D E C E M B E R 2 0 2 0
Rumi was referring to God when he wrote this line:
“You bring rivers from the mountain springs,”
but couldn’t the same be said of us? Do we not bring rivers of creative causation to this flowing moment, rivers arriving from countless sources? Our bodies, are they not a river of genetic instructions, helixes, cell types, inherited traits informing how we live and respond moment to moment, informing our most intimate experiences? Are not our thoughts a current, our feelings a river? From what unseen springs do they come? Our very capacity to think and feel is a river of creative causation that made its way to us from our ancestors and the old ones before them, a river moving us now in our every inclination.
And the care we feel for each other, what is that but a current? Was our caring nature passed to us by the caring hands that coaxed us from the womb, or by the care of long generations of mothers and fathers, grandmothers and grandfathers, doing their best to assure warmth and sustenance for their young ones? How else did this caring nature come to us?
And these words we speak and hear and read, they come to mind so easily, yet the etymology of each one is a rivulet, a brook, a stream that flowed through countless lips, merging with others into the great river of our language that now we speak and hear so casually.
And what of the rivers of learning we’ve received, the guidance, the skills of speaking, the forming of words, the quiet study, the opening of our intelligence, the learning from mistakes we made, and the teachers, mentors, parents, siblings, friends, writers, artists, scientists, philosophers—each one a riverbank of the river they received and passed to us, all of it flowing and present in us now, a vast gift of guidance helping us on our way.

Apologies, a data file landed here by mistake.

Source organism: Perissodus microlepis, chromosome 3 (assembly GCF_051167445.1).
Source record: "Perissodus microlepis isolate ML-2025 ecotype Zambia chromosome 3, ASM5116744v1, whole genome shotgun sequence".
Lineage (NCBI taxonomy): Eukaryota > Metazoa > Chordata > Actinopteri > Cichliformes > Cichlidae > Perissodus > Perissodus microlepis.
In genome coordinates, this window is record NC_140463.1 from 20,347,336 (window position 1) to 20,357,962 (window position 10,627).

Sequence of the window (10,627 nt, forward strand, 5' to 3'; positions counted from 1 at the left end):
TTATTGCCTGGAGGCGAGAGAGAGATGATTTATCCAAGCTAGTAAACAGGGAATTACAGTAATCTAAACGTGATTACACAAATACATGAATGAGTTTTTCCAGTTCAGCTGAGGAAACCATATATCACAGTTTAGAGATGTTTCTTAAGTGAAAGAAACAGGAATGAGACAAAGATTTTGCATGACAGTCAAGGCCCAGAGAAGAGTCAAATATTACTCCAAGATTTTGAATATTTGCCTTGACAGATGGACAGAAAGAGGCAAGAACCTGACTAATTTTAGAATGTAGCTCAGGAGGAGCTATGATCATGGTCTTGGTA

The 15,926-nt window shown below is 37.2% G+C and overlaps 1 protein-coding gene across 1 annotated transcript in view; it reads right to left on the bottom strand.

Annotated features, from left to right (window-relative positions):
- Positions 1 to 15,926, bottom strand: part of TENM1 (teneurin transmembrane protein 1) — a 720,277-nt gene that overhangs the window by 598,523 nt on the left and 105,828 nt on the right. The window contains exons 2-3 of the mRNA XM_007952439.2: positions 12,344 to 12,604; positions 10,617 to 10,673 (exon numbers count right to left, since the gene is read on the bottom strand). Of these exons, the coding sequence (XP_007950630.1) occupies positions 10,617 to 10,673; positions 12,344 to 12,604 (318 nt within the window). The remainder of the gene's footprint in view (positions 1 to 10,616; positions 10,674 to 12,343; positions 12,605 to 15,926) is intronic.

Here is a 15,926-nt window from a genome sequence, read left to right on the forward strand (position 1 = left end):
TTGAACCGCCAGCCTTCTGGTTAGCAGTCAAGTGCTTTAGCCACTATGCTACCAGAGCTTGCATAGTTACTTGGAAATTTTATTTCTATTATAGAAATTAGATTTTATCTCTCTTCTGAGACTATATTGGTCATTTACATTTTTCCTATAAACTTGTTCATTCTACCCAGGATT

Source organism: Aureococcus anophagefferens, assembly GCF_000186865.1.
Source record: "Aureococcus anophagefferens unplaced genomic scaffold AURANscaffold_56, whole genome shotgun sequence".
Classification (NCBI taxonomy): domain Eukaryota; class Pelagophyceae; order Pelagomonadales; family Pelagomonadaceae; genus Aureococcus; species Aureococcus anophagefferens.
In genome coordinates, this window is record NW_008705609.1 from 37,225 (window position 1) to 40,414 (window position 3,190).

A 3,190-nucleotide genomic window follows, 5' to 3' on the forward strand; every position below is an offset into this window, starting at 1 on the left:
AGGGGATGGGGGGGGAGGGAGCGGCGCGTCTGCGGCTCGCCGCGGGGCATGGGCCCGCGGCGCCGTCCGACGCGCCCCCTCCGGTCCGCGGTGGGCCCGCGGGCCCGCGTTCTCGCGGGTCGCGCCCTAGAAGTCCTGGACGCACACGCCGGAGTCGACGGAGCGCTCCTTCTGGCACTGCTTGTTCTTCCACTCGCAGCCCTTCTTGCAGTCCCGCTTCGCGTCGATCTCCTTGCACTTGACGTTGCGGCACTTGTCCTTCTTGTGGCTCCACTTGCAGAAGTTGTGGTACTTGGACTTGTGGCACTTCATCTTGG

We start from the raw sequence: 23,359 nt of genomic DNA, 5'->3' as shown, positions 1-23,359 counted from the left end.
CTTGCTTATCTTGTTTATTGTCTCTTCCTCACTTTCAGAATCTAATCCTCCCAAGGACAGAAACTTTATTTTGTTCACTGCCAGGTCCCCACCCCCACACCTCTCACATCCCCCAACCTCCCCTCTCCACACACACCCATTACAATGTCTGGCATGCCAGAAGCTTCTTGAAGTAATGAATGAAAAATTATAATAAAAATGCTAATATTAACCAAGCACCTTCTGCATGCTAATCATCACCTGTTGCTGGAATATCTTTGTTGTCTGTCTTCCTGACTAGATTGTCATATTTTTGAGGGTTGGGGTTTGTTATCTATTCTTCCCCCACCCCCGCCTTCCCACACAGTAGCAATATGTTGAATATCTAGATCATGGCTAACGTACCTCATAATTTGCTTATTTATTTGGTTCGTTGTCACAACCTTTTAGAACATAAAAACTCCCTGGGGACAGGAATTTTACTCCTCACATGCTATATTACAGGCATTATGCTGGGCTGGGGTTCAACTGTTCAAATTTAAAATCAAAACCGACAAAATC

And with us too are the rivers of loneliness and hurt, despair, rivers of dying and the fear of dying, violence and woundedness, rivers of grieving, loss, all of it coursing through the generations and present in us now, creating, and birthing, our compassion.
Oh awesome rivers of time and rapids, slow meandering oxbows, quiet eddies, falls, rivers of causation and creativity flowing to us from the past, yet equally from the present, equally simultaneous, equally across time, connecting everything in at-once-ness, informing our present with all presents, even the future whose becoming will be born of ours, whose river arrives from ours and informs our own even now, one river with all rivers, all at once, at once!
When fear for the world is heavy upon us, or loneliness presses in, or we doubt ourselves and our power and purpose, let us remember the gift of the rivers we bring, the rivers that make us, the vast wild jubilant rivers we bring from the mountain springs.